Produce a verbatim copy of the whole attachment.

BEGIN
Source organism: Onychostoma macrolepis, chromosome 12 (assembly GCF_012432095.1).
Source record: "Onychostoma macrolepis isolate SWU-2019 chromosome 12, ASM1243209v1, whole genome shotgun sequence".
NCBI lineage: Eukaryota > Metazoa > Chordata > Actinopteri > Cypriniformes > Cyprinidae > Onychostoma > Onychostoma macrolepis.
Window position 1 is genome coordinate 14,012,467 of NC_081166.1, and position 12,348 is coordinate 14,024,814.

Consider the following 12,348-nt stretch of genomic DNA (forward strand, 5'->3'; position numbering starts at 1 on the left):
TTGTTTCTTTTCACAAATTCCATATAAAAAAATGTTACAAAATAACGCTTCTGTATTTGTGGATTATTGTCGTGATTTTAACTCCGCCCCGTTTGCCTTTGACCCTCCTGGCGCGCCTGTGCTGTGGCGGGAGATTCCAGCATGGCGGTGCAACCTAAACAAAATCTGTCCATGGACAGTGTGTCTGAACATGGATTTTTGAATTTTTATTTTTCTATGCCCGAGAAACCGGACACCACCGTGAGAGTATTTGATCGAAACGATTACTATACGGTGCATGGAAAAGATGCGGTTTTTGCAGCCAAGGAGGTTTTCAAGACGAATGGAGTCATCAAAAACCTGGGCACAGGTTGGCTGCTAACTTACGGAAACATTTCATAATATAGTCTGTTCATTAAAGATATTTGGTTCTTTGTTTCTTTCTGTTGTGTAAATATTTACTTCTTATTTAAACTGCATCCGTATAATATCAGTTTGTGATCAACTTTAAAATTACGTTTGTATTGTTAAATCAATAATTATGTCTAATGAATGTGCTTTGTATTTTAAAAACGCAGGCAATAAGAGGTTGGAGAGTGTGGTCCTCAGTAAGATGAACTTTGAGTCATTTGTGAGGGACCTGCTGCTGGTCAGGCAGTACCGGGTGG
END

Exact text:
Source organism: Onychostoma macrolepis, chromosome 12 (assembly GCF_012432095.1).
Source record: "Onychostoma macrolepis isolate SWU-2019 chromosome 12, ASM1243209v1, whole genome shotgun sequence".
NCBI lineage: Eukaryota > Metazoa > Chordata > Actinopteri > Cypriniformes > Cyprinidae > Onychostoma > Onychostoma macrolepis.
Window position 1 is genome coordinate 14,012,467 of NC_081166.1, and position 12,348 is coordinate 14,024,814.

Consider the following 12,348-nt stretch of genomic DNA (forward strand, 5'->3'; position numbering starts at 1 on the left):
TTGTTTCTTTTCACAAATTCCATATAAAAAAATGTTACAAAATAACGCTTCTGTATTTGTGGATTATTGTCGTGATTTTAACTCCGCCCCGTTTGCCTTTGACCCTCCTGGCGCGCCTGTGCTGTGGCGGGAGATTCCAGCATGGCGGTGCAACCTAAACAAAATCTGTCCATGGACAGTGTGTCTGAACATGGATTTTTGAATTTTTATTTTTCTATGCCCGAGAAACCGGACACCACCGTGAGAGTATTTGATCGAAACGATTACTATACGGTGCATGGAAAAGATGCGGTTTTTGCAGCCAAGGAGGTTTTCAAGACGAATGGAGTCATCAAAAACCTGGGCACAGGTTGGCTGCTAACTTACGGAAACATTTCATAATATAGTCTGTTCATTAAAGATATTTGGTTCTTTGTTTCTTTCTGTTGTGTAAATATTTACTTCTTATTTAAACTGCATCCGTATAATATCAGTTTGTGATCAACTTTAAAATTACGTTTGTATTGTTAAATCAATAATTATGTCTAATGAATGTGCTTTGTATTTTAAAAACGCAGGCAATAAGAGGTTGGAGAGTGTGGTCCTCAGTAAGATGAACTTTGAGTCATTTGTGAGGGACCTGCTGCTGGTCAGGCAGTACCGGGTGG